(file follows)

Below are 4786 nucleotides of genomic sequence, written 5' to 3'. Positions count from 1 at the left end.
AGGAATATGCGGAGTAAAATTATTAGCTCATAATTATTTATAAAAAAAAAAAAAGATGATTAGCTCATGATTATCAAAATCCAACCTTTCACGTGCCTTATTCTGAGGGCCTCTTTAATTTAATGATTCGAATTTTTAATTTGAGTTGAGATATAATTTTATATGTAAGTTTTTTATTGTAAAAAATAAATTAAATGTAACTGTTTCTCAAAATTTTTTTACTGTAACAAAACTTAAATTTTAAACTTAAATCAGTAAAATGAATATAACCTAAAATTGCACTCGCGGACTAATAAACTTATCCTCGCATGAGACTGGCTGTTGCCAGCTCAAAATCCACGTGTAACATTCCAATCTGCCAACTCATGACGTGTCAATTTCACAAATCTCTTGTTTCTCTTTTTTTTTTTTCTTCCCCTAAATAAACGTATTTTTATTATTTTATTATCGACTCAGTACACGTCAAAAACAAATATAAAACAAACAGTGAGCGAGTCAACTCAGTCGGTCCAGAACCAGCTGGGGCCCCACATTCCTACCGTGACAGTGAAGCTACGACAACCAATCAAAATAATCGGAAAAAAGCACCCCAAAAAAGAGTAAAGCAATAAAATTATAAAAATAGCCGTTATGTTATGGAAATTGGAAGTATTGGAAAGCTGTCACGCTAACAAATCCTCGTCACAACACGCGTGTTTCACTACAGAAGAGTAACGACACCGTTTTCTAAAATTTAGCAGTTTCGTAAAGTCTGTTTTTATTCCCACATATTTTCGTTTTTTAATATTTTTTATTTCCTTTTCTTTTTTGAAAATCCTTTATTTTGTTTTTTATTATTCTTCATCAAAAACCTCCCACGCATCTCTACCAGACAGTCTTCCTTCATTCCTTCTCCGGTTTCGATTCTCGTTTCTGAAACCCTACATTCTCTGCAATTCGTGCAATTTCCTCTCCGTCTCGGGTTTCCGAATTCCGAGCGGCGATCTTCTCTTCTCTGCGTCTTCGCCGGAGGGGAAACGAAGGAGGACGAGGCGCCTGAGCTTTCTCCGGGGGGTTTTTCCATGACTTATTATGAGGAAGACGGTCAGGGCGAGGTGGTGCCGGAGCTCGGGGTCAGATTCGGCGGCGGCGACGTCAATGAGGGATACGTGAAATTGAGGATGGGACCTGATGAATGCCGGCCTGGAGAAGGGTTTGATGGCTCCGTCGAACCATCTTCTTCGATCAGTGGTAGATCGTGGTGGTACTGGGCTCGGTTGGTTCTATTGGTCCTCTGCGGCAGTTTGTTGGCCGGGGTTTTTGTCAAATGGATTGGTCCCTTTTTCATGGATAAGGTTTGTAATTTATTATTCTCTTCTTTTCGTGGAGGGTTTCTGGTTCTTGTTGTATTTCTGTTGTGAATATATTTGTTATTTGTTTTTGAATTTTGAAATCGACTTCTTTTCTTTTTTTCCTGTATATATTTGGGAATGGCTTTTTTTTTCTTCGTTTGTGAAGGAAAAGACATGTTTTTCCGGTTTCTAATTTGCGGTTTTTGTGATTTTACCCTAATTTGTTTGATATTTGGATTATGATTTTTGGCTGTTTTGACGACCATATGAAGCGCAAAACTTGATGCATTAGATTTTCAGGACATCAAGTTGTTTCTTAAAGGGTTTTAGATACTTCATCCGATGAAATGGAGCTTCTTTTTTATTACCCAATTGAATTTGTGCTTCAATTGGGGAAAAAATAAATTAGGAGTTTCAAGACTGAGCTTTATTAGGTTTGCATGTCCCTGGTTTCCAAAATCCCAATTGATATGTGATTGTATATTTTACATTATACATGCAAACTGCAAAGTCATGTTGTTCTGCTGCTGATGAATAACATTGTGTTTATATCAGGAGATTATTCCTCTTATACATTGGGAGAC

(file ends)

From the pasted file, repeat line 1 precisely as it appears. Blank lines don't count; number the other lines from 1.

Below are 4786 nucleotides of genomic sequence, written 5' to 3'. Positions count from 1 at the left end.